n't exactly have tunnel vision last sea-
son.
"We've been hot and cold because
we haven't had the maturity to focus
the entire game," Burke said. "We
sometimes would lose focus at times
during games, and that would cost
us.

The Spartans have had razor-sharp
focus in the first five games of the
season, pummeling Oregon, Eastern
Michigan, Notre Dame, Illinois and
Iowa by a combined score of 177-53.
This point discrepancy can be attrib-
uted to a solid defense and relatively
mistake-free play from Burke.
This type of play is what Burke
expects out of himself and is what he
is intent on providing the Spartans in
every game.
"I'd like to think that I'm a guy who
can throw the ball effectively. I like to
think that I am an efficient quarter-
back that doesn't make mistakes,"
Burke said.
While Burke has been pretty effec-
tive in cutting down on that thus far
this season, he is faced with the
biggest game of his college career so
far Saturday against arch-rival
Michigan.
Although he is an Ohio native,
Burke was just as aware of the bad

blood between the Spartans and
Wolverines as he was of the
Michigan-Ohio State rivalry.
"Anybody who watches the game
know what a big rivalry this is,"
Burke said. "The state is pretty much
divided in two during this week."
The Green half of the state has not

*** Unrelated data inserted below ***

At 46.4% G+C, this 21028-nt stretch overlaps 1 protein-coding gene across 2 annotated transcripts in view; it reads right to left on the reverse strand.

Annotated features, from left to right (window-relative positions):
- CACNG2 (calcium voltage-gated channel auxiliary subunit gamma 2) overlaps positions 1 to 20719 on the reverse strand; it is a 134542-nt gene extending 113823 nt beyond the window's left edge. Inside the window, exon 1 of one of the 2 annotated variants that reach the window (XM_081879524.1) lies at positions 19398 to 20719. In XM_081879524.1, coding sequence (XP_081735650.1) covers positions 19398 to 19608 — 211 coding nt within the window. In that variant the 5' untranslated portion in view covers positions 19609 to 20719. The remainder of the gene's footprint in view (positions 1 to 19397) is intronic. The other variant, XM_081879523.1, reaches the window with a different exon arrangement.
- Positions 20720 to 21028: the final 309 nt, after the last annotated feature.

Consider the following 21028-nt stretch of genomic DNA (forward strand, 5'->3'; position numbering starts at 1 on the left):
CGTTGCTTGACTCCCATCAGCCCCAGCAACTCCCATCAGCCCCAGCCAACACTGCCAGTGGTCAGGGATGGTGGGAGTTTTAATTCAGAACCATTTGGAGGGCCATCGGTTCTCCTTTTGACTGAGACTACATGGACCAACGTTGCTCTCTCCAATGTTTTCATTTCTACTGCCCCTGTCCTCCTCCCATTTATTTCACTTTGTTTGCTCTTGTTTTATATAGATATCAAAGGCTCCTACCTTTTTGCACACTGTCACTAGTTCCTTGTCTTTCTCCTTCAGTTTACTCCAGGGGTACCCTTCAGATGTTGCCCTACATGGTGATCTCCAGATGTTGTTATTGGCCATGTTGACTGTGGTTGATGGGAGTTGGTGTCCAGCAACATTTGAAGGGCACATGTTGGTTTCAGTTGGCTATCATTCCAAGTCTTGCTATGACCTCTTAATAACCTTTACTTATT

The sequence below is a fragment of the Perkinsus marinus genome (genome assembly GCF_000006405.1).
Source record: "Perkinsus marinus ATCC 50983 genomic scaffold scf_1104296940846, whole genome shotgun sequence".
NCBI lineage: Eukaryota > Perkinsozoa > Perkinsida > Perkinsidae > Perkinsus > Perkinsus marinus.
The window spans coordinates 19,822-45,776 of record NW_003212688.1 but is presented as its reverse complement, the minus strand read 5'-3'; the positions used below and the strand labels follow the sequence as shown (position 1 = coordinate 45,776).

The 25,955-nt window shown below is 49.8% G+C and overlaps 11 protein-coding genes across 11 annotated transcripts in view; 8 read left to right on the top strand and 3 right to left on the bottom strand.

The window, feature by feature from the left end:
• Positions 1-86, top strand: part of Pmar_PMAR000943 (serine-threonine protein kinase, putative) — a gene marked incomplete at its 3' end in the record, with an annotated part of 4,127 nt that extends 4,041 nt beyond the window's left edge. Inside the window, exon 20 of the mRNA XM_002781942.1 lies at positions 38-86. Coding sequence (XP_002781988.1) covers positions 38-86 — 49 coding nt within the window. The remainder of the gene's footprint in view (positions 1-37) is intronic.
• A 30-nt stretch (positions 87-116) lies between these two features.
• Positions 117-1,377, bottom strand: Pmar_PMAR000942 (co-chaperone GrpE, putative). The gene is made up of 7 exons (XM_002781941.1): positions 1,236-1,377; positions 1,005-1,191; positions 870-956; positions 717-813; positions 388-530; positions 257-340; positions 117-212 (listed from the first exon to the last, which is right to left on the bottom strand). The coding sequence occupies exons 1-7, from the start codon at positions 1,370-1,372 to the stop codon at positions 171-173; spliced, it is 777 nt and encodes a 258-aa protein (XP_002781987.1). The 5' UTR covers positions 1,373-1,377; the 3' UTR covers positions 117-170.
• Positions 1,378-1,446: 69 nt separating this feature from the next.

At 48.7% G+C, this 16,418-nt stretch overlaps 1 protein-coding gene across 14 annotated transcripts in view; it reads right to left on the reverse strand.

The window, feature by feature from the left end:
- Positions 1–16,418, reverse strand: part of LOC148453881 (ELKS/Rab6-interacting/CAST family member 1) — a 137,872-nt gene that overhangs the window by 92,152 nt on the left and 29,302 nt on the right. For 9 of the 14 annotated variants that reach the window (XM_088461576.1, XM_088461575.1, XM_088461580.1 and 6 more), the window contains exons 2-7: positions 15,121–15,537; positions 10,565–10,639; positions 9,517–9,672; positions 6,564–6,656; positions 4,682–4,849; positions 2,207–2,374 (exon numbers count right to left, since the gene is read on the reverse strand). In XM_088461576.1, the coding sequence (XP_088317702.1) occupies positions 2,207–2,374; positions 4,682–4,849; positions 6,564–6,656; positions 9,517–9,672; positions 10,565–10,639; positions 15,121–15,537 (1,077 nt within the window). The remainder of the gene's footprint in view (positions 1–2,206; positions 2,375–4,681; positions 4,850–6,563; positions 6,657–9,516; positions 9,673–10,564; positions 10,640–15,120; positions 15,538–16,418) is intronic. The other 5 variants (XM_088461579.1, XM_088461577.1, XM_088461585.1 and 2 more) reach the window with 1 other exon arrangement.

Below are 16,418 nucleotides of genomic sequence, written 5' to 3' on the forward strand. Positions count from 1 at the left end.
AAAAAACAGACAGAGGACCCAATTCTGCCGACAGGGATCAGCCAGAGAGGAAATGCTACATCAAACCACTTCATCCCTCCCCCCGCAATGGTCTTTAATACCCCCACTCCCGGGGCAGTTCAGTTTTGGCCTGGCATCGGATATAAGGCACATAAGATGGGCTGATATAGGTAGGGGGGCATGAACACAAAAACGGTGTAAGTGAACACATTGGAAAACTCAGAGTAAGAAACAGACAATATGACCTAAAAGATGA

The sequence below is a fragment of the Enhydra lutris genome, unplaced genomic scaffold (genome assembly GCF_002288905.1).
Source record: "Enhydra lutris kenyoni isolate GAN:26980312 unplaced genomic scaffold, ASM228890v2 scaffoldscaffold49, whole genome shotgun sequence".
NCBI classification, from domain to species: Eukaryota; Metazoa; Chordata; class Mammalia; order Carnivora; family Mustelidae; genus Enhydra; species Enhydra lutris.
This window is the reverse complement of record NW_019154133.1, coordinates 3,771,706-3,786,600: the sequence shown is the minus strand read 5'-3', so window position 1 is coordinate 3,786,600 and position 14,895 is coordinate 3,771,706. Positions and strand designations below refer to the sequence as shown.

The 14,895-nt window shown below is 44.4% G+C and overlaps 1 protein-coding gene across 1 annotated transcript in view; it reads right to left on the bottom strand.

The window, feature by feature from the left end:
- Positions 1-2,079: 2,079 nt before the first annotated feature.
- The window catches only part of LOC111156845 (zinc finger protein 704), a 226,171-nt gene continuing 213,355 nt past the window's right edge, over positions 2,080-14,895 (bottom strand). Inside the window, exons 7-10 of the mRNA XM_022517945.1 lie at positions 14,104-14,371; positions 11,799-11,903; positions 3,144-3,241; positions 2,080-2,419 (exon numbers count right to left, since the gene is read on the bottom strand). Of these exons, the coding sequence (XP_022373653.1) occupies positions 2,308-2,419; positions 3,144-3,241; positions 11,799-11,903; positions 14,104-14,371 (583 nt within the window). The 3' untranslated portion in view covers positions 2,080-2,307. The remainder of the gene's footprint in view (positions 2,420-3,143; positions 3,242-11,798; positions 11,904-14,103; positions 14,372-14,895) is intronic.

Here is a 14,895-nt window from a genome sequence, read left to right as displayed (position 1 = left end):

seen a win in this game since 1995.
The Michigan State campus is eager
to see that streak end, therefore
putting the pressure on Burke's shoul-
ders.
Burke, while wary of the Michigan
defense, has faith in himself and his
team to give a good performance.
"The Michigan defense is very
good," Burke said. "They aren't afraid
to come after you and attack the quar-
terback. Their defensive players are
very comfortable when they are out
there.
"We are only concentrating on one
game right now, and that's on
Saturday. We expect to play well."

Ann Arbor only has
five kinds of students

MUIR
Continued from Page 9A
Senior defensive end Robaire Smith
and friends will have more sacks
than Ann Arbor has trendy shoe
stores.
The game should be over by
halftime, leaving our five Michigan
friends some free time.
Nicky will turn off the television
and change out of her daytime tight
black pants and into her evening
tight black pants.
Moonbeam will turn off her tele-
vision, do some yoga, smoke a joint
and talk about the game's cosmic
significance.
William will turn off the com-

puter Webcast of the game, open up .
a book of Kurt Vonnegut's short sto-O
ries and start building a letter bomb.
Mike won't be watching the
Michigan State vs. Michigan game
because, "It's so Midwestern."
By Saturday night, the five of
them will be out on the street head
ed to consolation parties.
We'll be here celebrating a glori-
ous victory - all 40,000 of us.
- Pat Muir, The State News
sports editor, is still trying to finda
place in Ann Arbor where he can
buy a regular cup of coffee.
If'you know of one, or would
like to contact himfor any other
reason, he can be reached at
muirpatr ,nmsu.edit.